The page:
Category Archives: Next Steps

Ritual, Respect, and the Light of “Instead”

After a hearty recommendation from a friend, I recently purchased a book: “To Dance with God: Family Ritual and Community Celebration”. The author discusses the importance of ritual in our family and worship lives through following the liturgical year, giving ideas for families to enter in without engaging in superficial piety. Due to the length of the title, my friend calls the book by the author’s first name: Gertrud. I think Gertrud would be okay with that.

So Gertrud arrived at my house, and I skimmed ahead to the section on Holy Week and Easter to get a sense if there was anything I might incorporate into our upcoming celebration. Gertrud is very holistic in her life, because instead of simply listing off craft projects and foods that could be enjoyed, she talks about an event and weaves in psychological, community, and personal implications.

Gertrud starts off talking about the procession of Palm Sunday with ideas of making bread dough chicks, gathering branches, displaying banners, and then so slyly delves into a discussion on feeling and passion in the corporate gathering. “The powerful liturgy of these holy days must tap also our deepest and most human place, the feelings of the human heart.” (157)  I remember loving to tear through the sanctuary as a kid: to be as loud as I wanted to be, especially without any adults to tell me to “quiet down, now” (as I do to my kids in the social hall – sigh). Part of that was the rambunctiousness that comes with being a kid, but I also think it’s something more.

Then Gertrud hit me, lovingly:

Indeed, in many cases it takes some educating and coaxing of priests and leaders of public worship not to stand at such a distance from the passions of what makes us human. That education and leadership, in turn, directed to the community assembled, can release a richness and a power, which can only be called a religious experience. Yes, we risk putting ourselves out. But to hold back or deny out of fear is to deny people a form to contain their human expression; it is to rob people of a religious life. (157)

Pow.

In one of his talks Graham Cooke talked about the relationship between worship leaders and the “rest” of the gathering. He said something to the effect that we’re called not to judge how worship is going or meeting our needs, but rather to intercede for the worship leaders that they may create an atmosphere of deeper breakthrough of the Holy Spirit.

My natural inclination is to sit back and point out things that I perceive are wrong or lacking, and then feel justified in disengaging. What if that negative revelation has a place, but rather calling for deeper engagement? What if that message is for me so I know how better to intercede for our worship facilitators? What would it look like to lift up rather than tear down? And what if lifted up, the facilitators can better “release a richness and a power, which can only be called a religious experience”?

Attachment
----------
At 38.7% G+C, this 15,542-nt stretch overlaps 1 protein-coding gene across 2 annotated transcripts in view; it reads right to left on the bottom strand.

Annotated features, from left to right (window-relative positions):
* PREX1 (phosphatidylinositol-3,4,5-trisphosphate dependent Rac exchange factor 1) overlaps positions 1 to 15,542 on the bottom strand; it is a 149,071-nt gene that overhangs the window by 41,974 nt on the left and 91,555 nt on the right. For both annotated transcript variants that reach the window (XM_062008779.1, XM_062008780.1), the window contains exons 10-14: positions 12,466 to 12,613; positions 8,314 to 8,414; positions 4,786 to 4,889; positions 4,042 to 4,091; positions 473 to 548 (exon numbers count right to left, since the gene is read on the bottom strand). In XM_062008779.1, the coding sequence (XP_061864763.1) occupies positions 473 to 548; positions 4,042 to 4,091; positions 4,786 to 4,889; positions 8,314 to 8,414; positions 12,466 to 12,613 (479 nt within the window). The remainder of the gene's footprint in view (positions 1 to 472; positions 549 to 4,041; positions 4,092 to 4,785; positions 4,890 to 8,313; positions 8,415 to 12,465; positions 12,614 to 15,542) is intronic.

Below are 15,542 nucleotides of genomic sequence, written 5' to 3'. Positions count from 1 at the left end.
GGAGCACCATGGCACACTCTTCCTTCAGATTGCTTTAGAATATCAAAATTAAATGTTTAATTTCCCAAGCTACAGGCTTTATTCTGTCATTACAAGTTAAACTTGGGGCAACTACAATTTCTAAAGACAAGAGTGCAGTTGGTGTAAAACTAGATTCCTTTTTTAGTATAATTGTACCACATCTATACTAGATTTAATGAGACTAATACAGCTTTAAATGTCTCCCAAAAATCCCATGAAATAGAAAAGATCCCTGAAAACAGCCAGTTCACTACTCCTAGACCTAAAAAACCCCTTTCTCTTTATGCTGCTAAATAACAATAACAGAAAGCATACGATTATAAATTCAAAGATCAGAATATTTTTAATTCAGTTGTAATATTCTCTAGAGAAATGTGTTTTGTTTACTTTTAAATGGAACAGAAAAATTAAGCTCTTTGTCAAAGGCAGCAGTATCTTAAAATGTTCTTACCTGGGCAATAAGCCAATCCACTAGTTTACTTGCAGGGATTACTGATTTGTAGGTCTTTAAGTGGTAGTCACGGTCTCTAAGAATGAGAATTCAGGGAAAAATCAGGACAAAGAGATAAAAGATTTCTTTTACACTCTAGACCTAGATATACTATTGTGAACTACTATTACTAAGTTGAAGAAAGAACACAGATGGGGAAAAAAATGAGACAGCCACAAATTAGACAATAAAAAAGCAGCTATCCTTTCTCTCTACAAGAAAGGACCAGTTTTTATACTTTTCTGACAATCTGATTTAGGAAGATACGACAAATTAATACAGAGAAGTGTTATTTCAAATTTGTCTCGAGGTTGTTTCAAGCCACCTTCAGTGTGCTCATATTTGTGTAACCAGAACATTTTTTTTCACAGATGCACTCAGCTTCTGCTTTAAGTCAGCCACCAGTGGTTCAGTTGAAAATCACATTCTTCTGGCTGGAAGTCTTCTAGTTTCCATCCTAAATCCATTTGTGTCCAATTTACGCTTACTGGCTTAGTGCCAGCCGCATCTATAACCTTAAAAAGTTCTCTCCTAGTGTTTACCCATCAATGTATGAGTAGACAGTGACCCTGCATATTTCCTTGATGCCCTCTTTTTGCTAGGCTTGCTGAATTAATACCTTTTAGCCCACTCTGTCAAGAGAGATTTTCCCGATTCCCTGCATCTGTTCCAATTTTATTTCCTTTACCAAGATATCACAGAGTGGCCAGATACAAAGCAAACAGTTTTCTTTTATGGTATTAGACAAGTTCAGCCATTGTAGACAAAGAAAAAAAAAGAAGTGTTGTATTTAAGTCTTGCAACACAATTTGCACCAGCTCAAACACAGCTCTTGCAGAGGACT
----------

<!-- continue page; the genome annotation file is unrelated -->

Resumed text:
One of my dearest friends facilitates worship both on Sunday morning and at our bible study on Thursdays. This past Thursday the songs she chose reflected the themes and fingerprints of God that we’ve talked about lately at our Tuesday night “crafty” gatherings. I don’t know that she did it intentionally or subconsciously, but I did grin as each song was displayed on the projector. I pray for her, respect that she’s been gifted for this task, believe she is equipped, want to acknowledge her blessings and intercede in her places of lack. I see richness and power released into our Thursday morning experience: hosanna!

I’ve been convinced I don’t carry the same posture on Sunday mornings, and this post is an attempt at repentance.

I am sorry for the times I have judged or been critical – that was not, nor ever will be, my place.

I believe God is the God of “insteads”:  Isaiah proclaims God wants to give beauty instead of ashes, abundance instead of deprivation. Instead of judging, I want to respect and honor those who have been chosen to facilitate our worship times. Instead of having a spirit of introspection, I want to have a spirit of communal adoration. I want to honor my leaders’ giftings, respect their leadings, and “coax” them into a deeper engagement and passion through a pouring out of prayer. I want to see us in the light of “instead”.

Then perhaps I, and we, will enter in more deeply to what God is already doing:

“11 And the Lord will guide you continually
and satisfy your desire in scorched places
and make your bones strong;
and you shall be like a watered garden,
like a spring of water,
whose waters do not fail.
12 And your ancient ruins shall be rebuilt;
you shall raise up the foundations of many generations;